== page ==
Instead, I decided to attend the South Dakota Festival of Books—in particular the “Pitchapalooza” event that allowed authors 60 seconds to pitch their manuscripts to a duo of publishing veterans.

The book I chose to present wasn’t one of the churchy proposals I’ve worked on in recent years, worthwhile though those projects may be. I chose instead a novel I’ve been writing (and re-writing). The market is already flooded with church books by church writers for church readers, as a quick review of the COR presenters attests. Fine people, I’m sure. But I wanted to do something different.

That’s how I remembered a line from C.S. Lewis (above) that I’d first read in college. In his view, we need fewer specifically Christian books. Rather, we need books by Christians who excel in their fields, whether science or literature or any other discipline. When written so that their Christianity is assumed by the text rather than imposed upon it, such books, he believed, will have a bigger impact on secular readers than even the most cogently argued book on Christianity.

Create excellent work, and trust that the excellence itself will point to Christ. What a wonderfully subversive thought!

Twenty years ago, I told myself I would be among those who answered Lewis’ calling. But somewhere along the way, I got sidetracked, letting go of fiction for the sake of lower-hanging fruit in Christian publishing.

Working on my novel pitch and presenting at the Festival of Books reminded me of my first love. It’s a more difficult path, at least to traditional publishing. I may never see a book in print. But my experience at Pitchapalooza reminded me how important it is to try.

The world is counting on Christ followers for good news, even as they shut out the voices from within the church. Perhaps there is a revolution coming, one in which less churchy writers point others to Christ through the excellence and subtle faithfulness of their work.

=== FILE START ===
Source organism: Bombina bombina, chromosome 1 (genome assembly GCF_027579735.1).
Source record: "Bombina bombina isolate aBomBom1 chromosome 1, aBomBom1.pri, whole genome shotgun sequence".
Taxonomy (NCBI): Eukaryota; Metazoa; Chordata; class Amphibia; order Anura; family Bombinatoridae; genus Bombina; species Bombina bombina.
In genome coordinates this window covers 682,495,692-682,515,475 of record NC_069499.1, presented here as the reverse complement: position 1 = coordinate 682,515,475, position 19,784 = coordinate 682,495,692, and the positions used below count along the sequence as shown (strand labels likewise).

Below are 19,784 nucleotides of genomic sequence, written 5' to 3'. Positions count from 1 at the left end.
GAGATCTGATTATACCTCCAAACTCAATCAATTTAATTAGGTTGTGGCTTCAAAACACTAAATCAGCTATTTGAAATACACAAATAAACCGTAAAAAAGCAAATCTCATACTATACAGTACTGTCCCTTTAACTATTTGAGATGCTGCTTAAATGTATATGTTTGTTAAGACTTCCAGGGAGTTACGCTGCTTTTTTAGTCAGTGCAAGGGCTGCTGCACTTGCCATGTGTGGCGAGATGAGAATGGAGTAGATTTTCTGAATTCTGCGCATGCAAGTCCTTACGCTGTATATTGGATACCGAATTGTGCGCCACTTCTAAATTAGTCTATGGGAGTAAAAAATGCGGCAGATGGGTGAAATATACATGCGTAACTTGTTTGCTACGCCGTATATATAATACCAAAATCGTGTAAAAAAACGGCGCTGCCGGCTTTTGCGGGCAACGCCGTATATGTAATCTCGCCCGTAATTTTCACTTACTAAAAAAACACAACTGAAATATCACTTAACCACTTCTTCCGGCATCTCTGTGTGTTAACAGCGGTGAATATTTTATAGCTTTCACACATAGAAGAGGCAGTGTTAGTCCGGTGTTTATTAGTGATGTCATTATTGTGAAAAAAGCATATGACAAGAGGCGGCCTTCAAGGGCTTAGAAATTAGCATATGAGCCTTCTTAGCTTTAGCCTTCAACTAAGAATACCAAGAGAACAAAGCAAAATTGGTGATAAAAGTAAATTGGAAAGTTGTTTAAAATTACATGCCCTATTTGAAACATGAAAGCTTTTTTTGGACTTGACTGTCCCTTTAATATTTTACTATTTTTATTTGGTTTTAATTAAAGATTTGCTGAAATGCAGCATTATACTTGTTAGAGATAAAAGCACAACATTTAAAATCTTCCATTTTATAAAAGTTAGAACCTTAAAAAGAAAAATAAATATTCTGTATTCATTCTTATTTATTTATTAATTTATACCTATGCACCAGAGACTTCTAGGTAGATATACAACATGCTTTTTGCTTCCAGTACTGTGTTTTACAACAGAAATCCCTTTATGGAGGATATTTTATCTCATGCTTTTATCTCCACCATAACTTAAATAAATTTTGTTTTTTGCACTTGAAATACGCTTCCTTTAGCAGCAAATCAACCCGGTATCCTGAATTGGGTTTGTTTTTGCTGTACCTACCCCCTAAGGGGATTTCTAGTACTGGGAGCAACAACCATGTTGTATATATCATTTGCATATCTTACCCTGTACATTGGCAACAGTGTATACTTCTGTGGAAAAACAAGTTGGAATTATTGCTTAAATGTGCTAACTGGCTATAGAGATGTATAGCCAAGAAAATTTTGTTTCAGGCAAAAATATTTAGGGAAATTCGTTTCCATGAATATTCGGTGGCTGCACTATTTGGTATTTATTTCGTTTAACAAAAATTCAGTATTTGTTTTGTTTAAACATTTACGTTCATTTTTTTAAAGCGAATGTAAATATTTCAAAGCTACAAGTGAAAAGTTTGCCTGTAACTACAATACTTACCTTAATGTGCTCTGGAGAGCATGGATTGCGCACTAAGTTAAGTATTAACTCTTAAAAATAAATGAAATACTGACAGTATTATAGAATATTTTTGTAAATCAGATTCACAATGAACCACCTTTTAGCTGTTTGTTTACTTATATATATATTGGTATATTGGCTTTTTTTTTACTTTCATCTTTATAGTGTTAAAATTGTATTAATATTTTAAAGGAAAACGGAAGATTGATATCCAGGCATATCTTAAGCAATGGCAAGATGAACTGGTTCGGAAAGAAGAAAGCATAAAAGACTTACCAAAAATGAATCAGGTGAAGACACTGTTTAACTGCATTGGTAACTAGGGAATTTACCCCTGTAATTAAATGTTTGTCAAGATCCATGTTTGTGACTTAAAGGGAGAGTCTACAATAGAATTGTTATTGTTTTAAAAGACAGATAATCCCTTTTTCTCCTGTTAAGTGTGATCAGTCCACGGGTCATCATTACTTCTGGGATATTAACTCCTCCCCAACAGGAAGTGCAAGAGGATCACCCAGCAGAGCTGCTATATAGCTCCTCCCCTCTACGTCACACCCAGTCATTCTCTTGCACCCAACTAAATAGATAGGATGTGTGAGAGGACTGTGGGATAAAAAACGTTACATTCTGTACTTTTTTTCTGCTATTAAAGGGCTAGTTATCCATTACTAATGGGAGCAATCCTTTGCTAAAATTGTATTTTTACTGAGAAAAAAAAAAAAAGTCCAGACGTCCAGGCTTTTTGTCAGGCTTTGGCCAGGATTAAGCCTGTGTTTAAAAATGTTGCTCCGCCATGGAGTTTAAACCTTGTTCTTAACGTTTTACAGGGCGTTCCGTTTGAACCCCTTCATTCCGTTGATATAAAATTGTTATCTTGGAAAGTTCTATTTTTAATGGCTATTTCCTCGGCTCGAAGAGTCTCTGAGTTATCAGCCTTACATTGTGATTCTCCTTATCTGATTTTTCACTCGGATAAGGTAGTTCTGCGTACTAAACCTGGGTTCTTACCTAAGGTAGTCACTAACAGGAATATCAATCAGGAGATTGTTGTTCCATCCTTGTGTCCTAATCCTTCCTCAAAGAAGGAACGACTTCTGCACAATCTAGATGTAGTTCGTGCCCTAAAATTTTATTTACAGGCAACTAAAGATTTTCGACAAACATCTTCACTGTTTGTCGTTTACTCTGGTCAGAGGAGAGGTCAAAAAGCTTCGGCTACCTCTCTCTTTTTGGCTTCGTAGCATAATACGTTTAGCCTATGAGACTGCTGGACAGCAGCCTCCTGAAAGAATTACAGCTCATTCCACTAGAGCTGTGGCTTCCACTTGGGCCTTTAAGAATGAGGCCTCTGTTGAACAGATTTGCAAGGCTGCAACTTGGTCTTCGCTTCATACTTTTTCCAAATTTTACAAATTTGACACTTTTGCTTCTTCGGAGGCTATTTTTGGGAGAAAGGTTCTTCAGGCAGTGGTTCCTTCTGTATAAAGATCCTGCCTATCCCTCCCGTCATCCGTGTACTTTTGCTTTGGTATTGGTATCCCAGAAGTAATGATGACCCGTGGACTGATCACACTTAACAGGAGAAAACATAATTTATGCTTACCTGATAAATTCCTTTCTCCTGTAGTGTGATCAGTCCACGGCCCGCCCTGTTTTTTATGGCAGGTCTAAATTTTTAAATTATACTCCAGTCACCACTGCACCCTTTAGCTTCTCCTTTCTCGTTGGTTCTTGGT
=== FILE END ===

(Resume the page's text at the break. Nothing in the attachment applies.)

If such a revolution is coming, I’ll gladly make my pitch to join it.

2013 in Books

I’ve decided to judge 2013 based on books. Maybe by doing so I can avoid those sappy reminiscences that people not named Eric Van Meter would find so boring, while at the same time holding back the gory details of this past year that others may find interesting, but I have no desire to relive. So away with personal reflections! And on with the best books I’ve read in 2013.

David and Goliath by Malcolm Gladwell. I reviewed Gladwell’s latest one for MinistryMatters, and I have to say it’s become one of my most cherished non-fiction books. Gladwell debunks the cherished biblical story, and then builds a brilliant argument for why underdogs have not only a reason to hope, but the power to win.

Carry Me Home by Diane McWhorter. This Pulitzer-Prize winner from 2002 is one of the most compelling histories I have ever read. The subject (the civil rights movement of the 1950s-60s in Birmingham) is dramatic enough, but McWhorter strikes just the right tone with it, combining careful research with narrative mastery.

The Book of the Dun Cow by Walter Wangerin, Jr. The plot summary kept me away from this spiritual classic for years. A talking rooster presiding over a barnyard under siege? It turns out to be a near perfect way to depict how God uses the meek and powerless to hold back overwhelming evil.

A Constellation of Vital Phenomena by Anthony Marra. Best novel I read this year. A story of beauty amid destruction in Chechnya, the former Soviet Republic ravaged by civil wars in the last decade. And a reminder of how deeply and desperately we need to love one another.

The End of Night by Paul Bogard. Gives me a new appreciation for the beauty of darkness.

Henderson the Rain King by Saul Bellow. The blundering, philosophical protagonist

seems to be the anti-Midas, able to ruin whatever he touches. But his frantic search for meaning continues to ring in my head. Those of us who constantly feel in the world but not of the world will understand.

Cities of the Plain by Cormac McCarthy. Tragic, depressing, dark. But I can’t pull myself away from the way McCarthy writes.

So there is my literary year in review. I hope next year’s list is just as good if not better. Maybe someday, I’ll have something that appears on someone else’s list. I’ll be working on that too.

Happy New Year, everyone!